It is the era of the internet and social media. We now live in a world where there is instant access to information and express communication. With these capabilities and possibilities, it is no surprise that social media is taking a huge chunk of our time every day. According to a survey, a person will spend an average of 1 year and 7 months in his lifetime on Facebook alone. As anyone who has the knowledge of technology can go online and create an account, we must all know how to be mindful in using social media.
Not everyone you meet online is genuine. Even those that you already know could somehow surprise you as that person suddenly becomes different in their online presence.
That could be because when online, there is a security factor knowing that you can either be anonymous, or that no one can really reach you physically. This could lead to a lot of conflict. A few friends during the past election squabbled and ended their friendship because of their different political views. Some relationships called it quits because of the hateful or irresponsible use of social media by a partner or both parties.
How to be Mindful in Using Social Media
How much of your life are you willing to share and with whom? Whatever you post online even after you deleted it stays out there. People are fast in taking a screen shot and sharing. Set boundaries for yourself. Remember that not putting boundaries is an invitation for other people to disrespect you. Keep personal information private. Not everyone in your friend’s list or followers is interested or concerned about you, your whereabouts and your story. Some are just there to get information to talk about or use against you.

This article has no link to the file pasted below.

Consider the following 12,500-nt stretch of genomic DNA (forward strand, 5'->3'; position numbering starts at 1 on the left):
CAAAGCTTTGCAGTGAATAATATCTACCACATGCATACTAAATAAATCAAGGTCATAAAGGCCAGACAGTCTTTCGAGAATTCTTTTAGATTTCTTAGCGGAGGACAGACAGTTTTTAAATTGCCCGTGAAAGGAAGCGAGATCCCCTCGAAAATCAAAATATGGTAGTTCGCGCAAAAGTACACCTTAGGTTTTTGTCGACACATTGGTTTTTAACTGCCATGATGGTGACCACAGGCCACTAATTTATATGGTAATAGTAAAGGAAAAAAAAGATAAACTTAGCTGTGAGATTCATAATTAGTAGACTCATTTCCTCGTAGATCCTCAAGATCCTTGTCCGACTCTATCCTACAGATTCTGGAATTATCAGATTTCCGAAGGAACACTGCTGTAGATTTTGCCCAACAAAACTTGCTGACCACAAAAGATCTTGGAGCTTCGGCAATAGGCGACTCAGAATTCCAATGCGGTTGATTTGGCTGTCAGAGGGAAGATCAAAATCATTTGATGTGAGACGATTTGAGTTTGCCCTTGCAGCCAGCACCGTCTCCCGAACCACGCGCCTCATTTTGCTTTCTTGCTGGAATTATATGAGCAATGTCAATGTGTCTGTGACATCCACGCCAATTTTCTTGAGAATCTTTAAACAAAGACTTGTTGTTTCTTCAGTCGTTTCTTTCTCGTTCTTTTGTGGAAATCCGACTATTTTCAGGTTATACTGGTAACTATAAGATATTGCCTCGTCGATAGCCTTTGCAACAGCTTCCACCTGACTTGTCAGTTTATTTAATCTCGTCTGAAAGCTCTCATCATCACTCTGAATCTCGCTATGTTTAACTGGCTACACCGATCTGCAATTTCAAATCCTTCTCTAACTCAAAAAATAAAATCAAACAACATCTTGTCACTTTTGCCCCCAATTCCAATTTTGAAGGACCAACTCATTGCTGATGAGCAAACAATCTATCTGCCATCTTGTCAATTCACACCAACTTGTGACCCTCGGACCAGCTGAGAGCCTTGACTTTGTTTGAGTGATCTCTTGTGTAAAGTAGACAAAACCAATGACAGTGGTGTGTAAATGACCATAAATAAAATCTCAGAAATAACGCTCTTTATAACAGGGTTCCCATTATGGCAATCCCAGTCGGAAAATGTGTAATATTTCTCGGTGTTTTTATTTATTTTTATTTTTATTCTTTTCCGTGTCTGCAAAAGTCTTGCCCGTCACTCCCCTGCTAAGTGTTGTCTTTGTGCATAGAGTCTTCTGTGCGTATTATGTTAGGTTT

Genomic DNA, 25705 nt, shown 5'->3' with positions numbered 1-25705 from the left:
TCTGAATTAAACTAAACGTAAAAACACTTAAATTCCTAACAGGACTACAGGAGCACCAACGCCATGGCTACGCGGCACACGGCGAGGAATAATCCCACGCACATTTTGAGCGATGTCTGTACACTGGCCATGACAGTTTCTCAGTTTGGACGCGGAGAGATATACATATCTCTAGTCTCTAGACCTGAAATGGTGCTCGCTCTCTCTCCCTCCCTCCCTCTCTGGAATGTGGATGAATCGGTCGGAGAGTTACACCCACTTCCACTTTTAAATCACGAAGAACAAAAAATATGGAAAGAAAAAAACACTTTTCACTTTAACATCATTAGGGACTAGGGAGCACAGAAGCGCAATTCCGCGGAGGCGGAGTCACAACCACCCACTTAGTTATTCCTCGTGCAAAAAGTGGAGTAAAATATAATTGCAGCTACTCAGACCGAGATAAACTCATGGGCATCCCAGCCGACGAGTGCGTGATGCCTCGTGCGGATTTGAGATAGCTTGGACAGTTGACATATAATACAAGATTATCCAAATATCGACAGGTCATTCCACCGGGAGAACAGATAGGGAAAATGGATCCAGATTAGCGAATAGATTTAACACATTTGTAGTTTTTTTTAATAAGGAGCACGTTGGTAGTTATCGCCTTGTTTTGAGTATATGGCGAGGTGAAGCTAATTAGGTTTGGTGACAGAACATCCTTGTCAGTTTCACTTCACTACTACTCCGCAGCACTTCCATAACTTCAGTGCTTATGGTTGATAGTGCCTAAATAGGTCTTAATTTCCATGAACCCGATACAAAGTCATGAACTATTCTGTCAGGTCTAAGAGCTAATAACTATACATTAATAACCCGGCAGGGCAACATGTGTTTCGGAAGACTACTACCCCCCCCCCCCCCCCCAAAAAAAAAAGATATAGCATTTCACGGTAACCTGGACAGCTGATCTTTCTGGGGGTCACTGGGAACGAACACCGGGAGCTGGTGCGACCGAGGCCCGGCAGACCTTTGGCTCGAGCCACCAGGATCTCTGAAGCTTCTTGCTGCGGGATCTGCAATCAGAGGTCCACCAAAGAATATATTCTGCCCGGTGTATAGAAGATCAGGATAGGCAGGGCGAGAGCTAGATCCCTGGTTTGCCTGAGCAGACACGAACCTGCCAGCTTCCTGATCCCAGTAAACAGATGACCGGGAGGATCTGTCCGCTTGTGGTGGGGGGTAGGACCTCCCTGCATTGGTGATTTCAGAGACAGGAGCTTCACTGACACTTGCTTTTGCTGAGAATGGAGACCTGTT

Check your settings
Social media platforms have their own privacy settings—all to protect its users from spammers or posers. Use these settings to your advantage. Check who can see your posts, who can share what to you, and most of all, who has visibility to your private information like your email address or contact number and current location. Be mindful of your profile. Remember that not everyone is your friend. Some will use the information they get from you to create another profile using your identity to either scam your friends or destroy your reputation. You’ll be surprised as to how sick it is that some people are doing these for pleasure’s sake.
Think before you click
Before you upload that photo, before you share that information, before you pour your heart out and rant, before you check in your location, before you click “Post” or “Tweet” or “Share”…think. How will that post help others? What is your intention? Is it to gain likes? Is it to share relevant information and warn the public? Will it hurt someone intentionally? Is it to help a friend? Will it offend a certain sector of the society? And is it worth it?
Verify your source
Fake news is everywhere. Especially during the past election, fake websites and fake profiles were created to spread propagandas against different politicians. Sadly, not everyone seems aware that you should not believe everything you read and see on the internet.
Remember, pictures can be Photo shopped, statements can be twisted and stories can be fabricated. Before you believe the headlines and start spreading it by sharing and sending to your contacts, verify your source. Is it from a reliable and reputable website or person? Even the image they use could have been altered for different intentions.